Anglo turned blind eye to Zambian lead poisoning
South Africa’s High Court was told that Anglo American turned a “blind eye” to lead poisoning in the Zambian town of Kabwe, where it held a stake in a mine for almost 50 years.
The case, a hearing to determine whether the lawsuit can be classified as a class action for as many as 140 000 women and children, began Friday and will run until the end of the month. Anglo denies responsibility and opposes attempts to turn the case into a class action.
“Anglo knew of these dangers, or at best turned a blind eye to them,” Gilbert Marcus, counsel for the complainants, said in his opening remarks. “Children were already falling ill and dying of lead poisoning, and a high number of them were suffering from massive blood lead levels while it exercised control of the mine.”
The group lawsuit, filed in South Africa because Anglo was headquartered in Johannesburg when it held a stake in the Broken Hill mine, follows several similar cases.
In 2018, Anglo and five other companies paid about US$390 million to settle a class action by former gold miners suffering from the respiratory disease silicosis. Gencor — a mining conglomerate that has now closed — in 2003 paid US$60 million to settle claims from asbestos miners.
Anglo, which had a stake in the Broken Hill Mine between 1925 and 1974, said it only held a shareholding in the operator and mining continued after the mine was nationalised.
“An attempt is being made to hold Anglo American South Africa liable for a mine we have never owned nor operated and for pollution and harm that others have caused,” Anglo said in a response to queries from Bloomberg. “We do not believe it is correct to attribute legal responsibility to Anglo American South Africa for the current situation.”-Fin24
Uber ordered to pay French drivers
App-based taxi service Uber has been ordered to pay up to 20 million euros (R371 million) compensation to drivers in the French city of Lyon, their lawyer Stephane Teyssier said on Friday.
The court ruled on the basis of a Court of Cassation decision from January 2020 that Uber drivers should be considered as employees rather than as self-employed.
"Uber was ordered to amend the contracts of 139 drivers at a cost of 17 to 20 million euros," Teyssier told AFP.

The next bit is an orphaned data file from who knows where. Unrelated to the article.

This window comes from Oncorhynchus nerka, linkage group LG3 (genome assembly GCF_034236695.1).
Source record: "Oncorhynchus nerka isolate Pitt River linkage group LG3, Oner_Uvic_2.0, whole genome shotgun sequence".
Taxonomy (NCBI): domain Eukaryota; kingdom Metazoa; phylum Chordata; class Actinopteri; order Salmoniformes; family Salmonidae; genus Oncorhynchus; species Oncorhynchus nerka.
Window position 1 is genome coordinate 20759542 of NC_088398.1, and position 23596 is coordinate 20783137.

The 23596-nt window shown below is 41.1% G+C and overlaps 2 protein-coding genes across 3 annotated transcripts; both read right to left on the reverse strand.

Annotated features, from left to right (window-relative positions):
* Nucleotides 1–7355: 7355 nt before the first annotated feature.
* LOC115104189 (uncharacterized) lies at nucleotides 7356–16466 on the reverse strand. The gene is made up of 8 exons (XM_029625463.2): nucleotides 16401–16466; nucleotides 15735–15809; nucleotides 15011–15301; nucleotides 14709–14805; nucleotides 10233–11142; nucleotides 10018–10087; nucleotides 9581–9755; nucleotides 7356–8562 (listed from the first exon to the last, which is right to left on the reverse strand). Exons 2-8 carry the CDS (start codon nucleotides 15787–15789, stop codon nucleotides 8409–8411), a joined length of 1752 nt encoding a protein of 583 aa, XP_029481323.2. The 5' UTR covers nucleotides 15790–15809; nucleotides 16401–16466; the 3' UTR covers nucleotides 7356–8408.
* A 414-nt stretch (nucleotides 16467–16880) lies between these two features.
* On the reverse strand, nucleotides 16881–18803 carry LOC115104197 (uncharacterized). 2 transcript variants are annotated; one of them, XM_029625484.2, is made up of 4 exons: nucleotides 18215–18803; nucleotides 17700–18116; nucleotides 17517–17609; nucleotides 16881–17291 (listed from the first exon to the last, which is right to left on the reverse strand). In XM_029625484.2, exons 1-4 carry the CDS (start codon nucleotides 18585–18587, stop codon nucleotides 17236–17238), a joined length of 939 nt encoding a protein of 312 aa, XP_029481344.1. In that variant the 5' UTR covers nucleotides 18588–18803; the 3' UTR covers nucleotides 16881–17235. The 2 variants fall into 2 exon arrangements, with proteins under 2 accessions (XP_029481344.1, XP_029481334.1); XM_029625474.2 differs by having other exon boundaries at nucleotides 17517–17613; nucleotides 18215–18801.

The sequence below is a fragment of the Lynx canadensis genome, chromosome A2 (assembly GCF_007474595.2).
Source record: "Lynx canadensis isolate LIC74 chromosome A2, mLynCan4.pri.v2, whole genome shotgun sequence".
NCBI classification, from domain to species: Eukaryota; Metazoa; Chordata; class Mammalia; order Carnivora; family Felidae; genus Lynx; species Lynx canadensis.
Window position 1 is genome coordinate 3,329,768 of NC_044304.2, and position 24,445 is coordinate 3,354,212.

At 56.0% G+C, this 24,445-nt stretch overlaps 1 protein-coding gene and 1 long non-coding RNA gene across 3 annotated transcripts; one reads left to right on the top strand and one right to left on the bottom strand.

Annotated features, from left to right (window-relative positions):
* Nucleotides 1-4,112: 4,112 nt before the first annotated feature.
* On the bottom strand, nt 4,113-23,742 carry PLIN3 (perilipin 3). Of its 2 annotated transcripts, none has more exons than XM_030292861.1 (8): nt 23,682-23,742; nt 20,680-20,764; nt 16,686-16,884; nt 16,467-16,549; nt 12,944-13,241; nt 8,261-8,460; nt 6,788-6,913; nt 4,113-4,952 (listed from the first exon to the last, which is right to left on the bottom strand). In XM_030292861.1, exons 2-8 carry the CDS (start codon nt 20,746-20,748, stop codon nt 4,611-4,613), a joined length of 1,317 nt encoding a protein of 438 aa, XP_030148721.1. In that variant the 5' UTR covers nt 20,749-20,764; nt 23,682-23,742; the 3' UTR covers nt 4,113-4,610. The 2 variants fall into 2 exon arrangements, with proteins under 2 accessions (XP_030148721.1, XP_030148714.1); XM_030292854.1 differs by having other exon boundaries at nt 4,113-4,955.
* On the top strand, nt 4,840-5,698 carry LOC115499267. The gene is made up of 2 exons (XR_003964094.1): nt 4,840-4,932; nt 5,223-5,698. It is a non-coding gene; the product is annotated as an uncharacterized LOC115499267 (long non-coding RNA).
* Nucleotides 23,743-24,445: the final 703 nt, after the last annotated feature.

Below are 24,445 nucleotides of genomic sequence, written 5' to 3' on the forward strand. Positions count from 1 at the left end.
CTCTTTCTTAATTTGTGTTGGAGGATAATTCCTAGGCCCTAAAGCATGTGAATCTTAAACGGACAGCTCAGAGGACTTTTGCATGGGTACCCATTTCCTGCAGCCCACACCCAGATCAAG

"A penalty on that scale is exceptional in France," he added. The US firm, which has some 30,000 drivers using its platform in France, told AFP it intended to appeal.
Drivers in Lyon, France's third largest city, had taken the ride-hailing taxi giant before an employment tribunal to have their work relationship reclassified as an employment contract.
In March 2021, Britain's Supreme Court also classified Uber drivers as employees, rejecting the Silicon Valley company's contention that the drivers should be categorised as self-employed.
An Uber spokesman told AFP on Friday it rejected the French employment tribunal's decision.
"This decision goes against the widely shared view of labour courts and appeal courts that drivers using the (Uber) app are self-employed," he said.
"Drivers have no obligation to work, are not exclusively tied to Uber and are entirely free to organise their work as they choose," he said.-Fin24
Higher priced Twitter subscription won't carry ads
Twitter owner Elon Musk tweeted on Saturday that a higher priced subscription of the social media platform will not carry advertisements.
The billionaire also said that ads are "too frequent on Twitter and too big," and that steps will be taken to address those issues in coming weeks.
Twitter did not immediately respond to a request for comment.
Twitter earns nearly 90% of its revenue from selling digital ads and Musk recently attributed a "massive drop in revenue" to rights organisations that have pressured brands to pause their Twitter ads.
Earlier in December, Musk announced that Twitter's Basic blue tick will have half the number of advertisements and that it will offer a higher tier with no advertisements by 2023.-Fin24
Spar's auditors report dodgy loan to regulator
Retailer Spar says its auditors have reported a loan the company entered into to the Independent Regulatory Board of Auditors (IRBA), which oversees the country's auditing profession.
In an update to shareholders laskweek, Spar said its auditors, PwC, found the loan to be a reportable irregularity, meaning IRBA needed to be notified immediately.
Spar then conducted its own investigation, which also concluded that a reportable irregularity had occurred.
Spar did not give much information about the loan, apart from saying that it was entered into five years ago between a "willing lender and borrower through a commercial bank" at a "normal interest rates with fixed terms of repayment".
The issue of "fictitious" loans at Spar was first raised in an internal probe conducted by law firm Harris Nupen Molebatsi (HNM) in 2021.
The HNM report, leaked to News24 last year, found that two loans the grocer had entered into "lacked substance". But HNM was unable to say at the time where the loans constituted accounting irregularities.-Fin24